Known as the cradle of the Renaissance, Florence is a culture-rich city in the heart of Tuscany, Italy.
Over the centuries, it has been home to Renaissance masters Leonardo da Vinci, Giotto, Michelangelo, Dante and Brunelleschi, who have left their legacy in a trove of art and architecture that is world renowned.
It is this rich legacy that inspires art-lovers to visit, and in summer the city is crammed with tourists determined to make the most of the city's treasures.
While small, Florence contains a quarter of the planet's UNESCO world heritage sites, which can be overwhelming for first-time visitors.
With this ratio of classics-per-square-meter, it's impossible to see everything in one visit -- but here is a selection of CNN's cultural highlights.
A good starting point is Florence's cathedral, The Duomo (Piazza del Duomo), whose teracotta-and-white dome dominates the city's skyline. The building's ornate facade is decorated in pink, white and green marble. Inside, however, the cathedral is refreshingly simple.
The 700-step climb up the inside of the dome -- architect Brunelleschi's 15th-century feat of engineering -- is not for the faint-hearted, but the views from the cupola are well worth it.
Also in the cathedral square is Giotto's Campanile, a belltower that soars into the Tuscan sky. With its magnificent statues, rich relief carvings and strong design, it exemplifies Renaissance architecture. If heights don't make you dizzy, iyou'll also get a great view of the city from the top.
One of the oldest art museums in the Western world, the Uffizi Gallery is unmissable. Come here for a who's who of Renaissance art: As well as da Vinci's "Annunciation" and "The Adoration of the Magi," the gallery houses "The Baptism of Christ," attributed to Verrocchio and da Vinci, as well as numerous works by Giotto, Botticelli, Michelangelo, Rafael, Titian and Tintoretto -- truly a visual feast.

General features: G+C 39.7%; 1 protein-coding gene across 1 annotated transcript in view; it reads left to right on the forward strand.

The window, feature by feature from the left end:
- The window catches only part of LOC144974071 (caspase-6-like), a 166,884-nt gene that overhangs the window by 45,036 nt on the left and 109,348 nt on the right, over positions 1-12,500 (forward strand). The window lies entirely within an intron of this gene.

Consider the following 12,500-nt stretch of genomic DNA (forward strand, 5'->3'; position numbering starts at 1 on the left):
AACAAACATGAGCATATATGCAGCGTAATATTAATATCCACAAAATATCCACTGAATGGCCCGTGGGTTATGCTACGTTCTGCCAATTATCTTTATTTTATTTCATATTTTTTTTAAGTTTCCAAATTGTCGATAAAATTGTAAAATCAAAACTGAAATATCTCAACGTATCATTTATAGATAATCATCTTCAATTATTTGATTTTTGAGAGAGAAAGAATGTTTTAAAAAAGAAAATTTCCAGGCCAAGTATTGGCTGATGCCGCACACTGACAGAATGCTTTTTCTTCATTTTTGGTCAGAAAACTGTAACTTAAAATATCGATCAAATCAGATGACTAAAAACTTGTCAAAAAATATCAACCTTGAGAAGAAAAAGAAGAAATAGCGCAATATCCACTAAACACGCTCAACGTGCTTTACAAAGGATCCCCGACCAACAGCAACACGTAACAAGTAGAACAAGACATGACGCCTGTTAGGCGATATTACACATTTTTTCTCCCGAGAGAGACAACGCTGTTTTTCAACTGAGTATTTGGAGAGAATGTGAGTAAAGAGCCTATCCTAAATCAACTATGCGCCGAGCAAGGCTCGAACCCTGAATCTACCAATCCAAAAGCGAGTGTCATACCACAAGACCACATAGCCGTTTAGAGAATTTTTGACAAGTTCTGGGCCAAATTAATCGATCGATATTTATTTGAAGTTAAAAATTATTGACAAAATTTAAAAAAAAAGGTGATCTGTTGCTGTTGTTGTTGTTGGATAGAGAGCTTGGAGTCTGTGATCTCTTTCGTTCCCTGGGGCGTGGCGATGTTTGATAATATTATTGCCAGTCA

Some believe that the Palazzo Vecchio conceals a hidden treasure. It is thought that da Vinci's "The Battle of Anghiari" could lie hidden behind one of Vasari's frescoes, not least because Vasari, who greatly admired da Vinci's work, has included the words "Seek and you shall find" in one of his paintings. Forensic art historian Maurizio Seracicin is using infra-red rays to see if it's there.
Michelangelo's sculpture "David" takes pride of place at the Accademia Gallery, where you can also find Botticelli's "Madonna and Child." For more sculpture, head to the Bargello National Museum, where you'll find an impressive array of works by Donatello, Luca della Robbia, Verrocchio, Michelangelo and Cellini.
At the Museum of Leonardo da Vinci, visitors flock to see life-size models of the artist's ideas and inventions, from a glider to a tank, all carved from wood. It's a great place to appreciate the range of Leonardo's creativity.
If you're footsore and feeling overwhelmed after racing around the key cultural sights, it might be time to head away from the crowds.
Over the Roman Ponte Vecchio Bridge, famously lined by jewelry shops, is the Pitti Palace, seat of the Dukes of Tuscany, and rising up behind it are the exquisite Boboli Gardens. Take a picnic and climb up to the top, then congratulate yourself on escaping the crush and admire the view.
Alternatively, take a trip back to the Middle Ages by listening to San Miniato's Benedictine monks sing Gregorian chants during vespers at Florence's oldest church, dating back to the 11th century. It's another spot that affords great views, as it sits at one of the highest points in Florence.
Florence is also strongly associated with Italian fashion. Gucci, Pucci and Cavalli were founded here, as was Ferragamo, while Prada, Chanel, Armani and others retain a strong presence in the city. The glossy boutiques can be found on Via Tornabuoni -- or you can follow the fashionistas and pick up some cut-price designer treats at the thriving designer outlets on the outskirts of Florence.
And if you are looking for something more offbeat, try the Museo La Specola, a zoology museum where you can find eerily accurate wax models of corpses, a multitude of stuffed animals and other Victorian museum curiosities.